Live music is a time to be transported into an artists intimate world. Pulling out your phone mid gig is destroying that and here’s why.

The invention of the camera has led humanity to become obsessed with recording reality, which has changed the way we are experiencing concerts. The amount of photos and videos being taken on a daily basis is intimidating.


Live music is heart and soul. It transcends the conscious to a place of indescribable joy, but whipping out a camera mid gig is destroying the experience.

Our snaps are loosing meaning and significance. Almost every fan carries a camera of some sort, capturing precious moments that will never be relived, especially not by flicking through incarcerated escapades on screen.

Focusing on the camera means attention is directed primarily at the lens, geared to trapping experiences in hand-held devices or tripod-supported contraptions, and is the antithesis to engaging in the now.

In the 60’s and 70’s, documenting live music went as far as writing about them or reminiscing with friends and family about moments that were truly lived.

Photographs from Woodstock are iconic and valuable because so few were taken. The lack of cameras meant people could spend their time doing what was important; rolling around naked in the mud, tripping on acid and dancing like monkeys – experiencing the music to the fullest.

We are all grateful for videos and photos that capture historical performances and rad jams. But not every fucker in the audience needs to be snapping. It can be offensive to musicians who dedicate their lives to putting on good shows, which should be embraced by audiences that pay attention and unfortunately THIS has not been invented yet:

In March this year, Kendrick Lamar performed at the Rod Laver Arena in Melbourne, where the rapper poured his heart out to the crowd in a teary five- minute monologue about depression. After a friend of mine looked around at the crowd and saw hardly anyone sans camera, he said to his girlfriend “Look around. Put your iPhone down and experience this. It will just be you, me and him”.

A month later, City and Colour performed at the Enmore Theatre in Sydney, where Dallas Green sat on stage and was confronted by a swarm of cameras goggling at him from the audience. He stopped half way through his set, telling the crowd to put their cameras away so they could all be present for at least one song.

So much wonder has been produced through the lens of a camera. It is a beautiful medium for humans to create art, experience parts of the world they cannot reach, and become informed of global phenomena through numerous media channels. Documenting gigs for reminiscence sake allows absent viewers to be transported into the experience.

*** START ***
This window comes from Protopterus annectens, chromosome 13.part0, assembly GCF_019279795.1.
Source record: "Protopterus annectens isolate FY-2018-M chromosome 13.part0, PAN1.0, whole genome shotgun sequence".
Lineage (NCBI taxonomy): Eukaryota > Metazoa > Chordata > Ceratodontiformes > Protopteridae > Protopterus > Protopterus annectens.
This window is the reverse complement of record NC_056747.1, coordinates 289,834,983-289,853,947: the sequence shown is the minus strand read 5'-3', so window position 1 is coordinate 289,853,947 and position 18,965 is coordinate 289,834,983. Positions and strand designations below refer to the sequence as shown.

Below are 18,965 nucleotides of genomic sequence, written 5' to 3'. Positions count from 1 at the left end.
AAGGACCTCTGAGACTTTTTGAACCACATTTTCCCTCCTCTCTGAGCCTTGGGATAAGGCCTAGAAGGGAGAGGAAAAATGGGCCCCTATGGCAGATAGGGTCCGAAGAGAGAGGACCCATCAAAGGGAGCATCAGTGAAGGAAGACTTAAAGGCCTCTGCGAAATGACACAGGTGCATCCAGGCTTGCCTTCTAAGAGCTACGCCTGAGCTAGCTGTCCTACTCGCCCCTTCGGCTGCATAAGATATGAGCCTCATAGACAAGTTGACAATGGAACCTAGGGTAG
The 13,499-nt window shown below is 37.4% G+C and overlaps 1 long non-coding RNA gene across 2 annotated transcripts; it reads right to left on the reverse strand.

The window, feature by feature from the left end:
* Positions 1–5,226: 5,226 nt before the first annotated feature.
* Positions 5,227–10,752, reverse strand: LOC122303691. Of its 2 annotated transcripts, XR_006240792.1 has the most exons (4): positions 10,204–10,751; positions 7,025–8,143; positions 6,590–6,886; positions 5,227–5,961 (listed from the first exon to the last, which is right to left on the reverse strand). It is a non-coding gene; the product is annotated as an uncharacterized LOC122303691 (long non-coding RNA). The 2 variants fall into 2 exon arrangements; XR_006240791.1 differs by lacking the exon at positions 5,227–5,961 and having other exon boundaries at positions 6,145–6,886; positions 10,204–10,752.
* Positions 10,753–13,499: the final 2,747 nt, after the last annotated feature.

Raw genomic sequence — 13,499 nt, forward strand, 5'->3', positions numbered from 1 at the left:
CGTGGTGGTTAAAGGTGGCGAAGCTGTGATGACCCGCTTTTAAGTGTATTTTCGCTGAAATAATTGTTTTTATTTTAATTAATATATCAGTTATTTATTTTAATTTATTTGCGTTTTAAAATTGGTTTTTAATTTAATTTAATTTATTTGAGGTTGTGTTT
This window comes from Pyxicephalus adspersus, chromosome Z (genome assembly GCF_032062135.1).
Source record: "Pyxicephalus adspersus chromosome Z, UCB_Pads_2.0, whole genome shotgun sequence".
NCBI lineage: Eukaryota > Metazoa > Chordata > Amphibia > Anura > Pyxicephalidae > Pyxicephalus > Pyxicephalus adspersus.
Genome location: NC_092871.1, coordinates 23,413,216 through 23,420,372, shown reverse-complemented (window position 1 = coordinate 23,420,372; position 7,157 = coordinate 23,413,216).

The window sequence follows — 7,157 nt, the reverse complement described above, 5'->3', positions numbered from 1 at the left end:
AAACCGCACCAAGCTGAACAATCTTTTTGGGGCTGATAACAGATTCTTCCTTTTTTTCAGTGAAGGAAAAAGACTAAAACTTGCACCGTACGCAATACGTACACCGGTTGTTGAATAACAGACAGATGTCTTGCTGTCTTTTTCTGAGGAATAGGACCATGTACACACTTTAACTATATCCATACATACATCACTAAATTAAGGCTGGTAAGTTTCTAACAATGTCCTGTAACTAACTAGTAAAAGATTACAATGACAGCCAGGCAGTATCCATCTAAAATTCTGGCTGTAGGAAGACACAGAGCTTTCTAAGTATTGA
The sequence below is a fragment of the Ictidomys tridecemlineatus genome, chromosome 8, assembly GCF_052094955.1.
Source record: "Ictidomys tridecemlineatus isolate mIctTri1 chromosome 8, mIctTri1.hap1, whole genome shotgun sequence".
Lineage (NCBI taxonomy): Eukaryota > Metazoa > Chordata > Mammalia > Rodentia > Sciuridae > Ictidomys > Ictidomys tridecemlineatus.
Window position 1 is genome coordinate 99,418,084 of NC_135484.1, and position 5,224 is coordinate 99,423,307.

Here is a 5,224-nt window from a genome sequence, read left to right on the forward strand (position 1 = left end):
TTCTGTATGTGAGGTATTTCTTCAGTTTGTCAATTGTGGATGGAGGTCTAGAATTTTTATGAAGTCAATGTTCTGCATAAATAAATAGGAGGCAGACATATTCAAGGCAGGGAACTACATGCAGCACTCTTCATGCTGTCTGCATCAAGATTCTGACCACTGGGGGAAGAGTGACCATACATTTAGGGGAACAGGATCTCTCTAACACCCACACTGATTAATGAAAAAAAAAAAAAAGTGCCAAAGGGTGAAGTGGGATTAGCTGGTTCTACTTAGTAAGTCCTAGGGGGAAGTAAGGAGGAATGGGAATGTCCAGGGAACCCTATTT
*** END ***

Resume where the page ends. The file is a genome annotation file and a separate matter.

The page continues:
But let’s face it; many moments captured on the every day camera either never see the light of day, or are visual diarrhoea presented on globally accessible stages. The majority of social media posts are painful at best, and of little interest to anybody. No one is psyched about watching poor quality recordings of live performances when they can just YouTube better ones.

Humans are becoming increasingly terrible at putting their cameras down, fingers at the ready, eyes glued to the screen, simply because such a great importance is placed on taking a good photo or video. People run the risk of missing out on memorable moments at concerts, or missing them altogether.

What is left is a potentially post-worthy photo, or video with a (hopefully) witty caption, or a tirelessly long snap chat story.

It really sucks when a wall of people stand in front of you at a concert and block the stage from view by holding their iPhones sky high. Then you realise half way through that you have started watching the performance through their screens, and nearly bitch slap yourself for being sucked in.

Spiritual leaders like Prem Rawat and Eckhart Toll – not to mention Buddha – teach that the key to a joyous life is presence, and freedom from attachment.

Capturing moments through a lens means your attention is directed at storing memories in a device to be revisited in the future. Be present. Gluing yourself to your camera or phone is a serious addiction that forces you to ignore life’s music.

Detach yourself. Don’t live a memorable concert through a minuscule rectangular screen. Connecting with a stranger in the audience who is getting off on the music is far more important than connecting with your phone.

Feeling the bass vibrate through your entire body is far more satisfying than the fingertip sensation of pressing the record button.

Rather than aiming to get the perfect photo or video, we should all be aiming to dance so hard that sweat leeches into our pockets, and waterlogs our phones.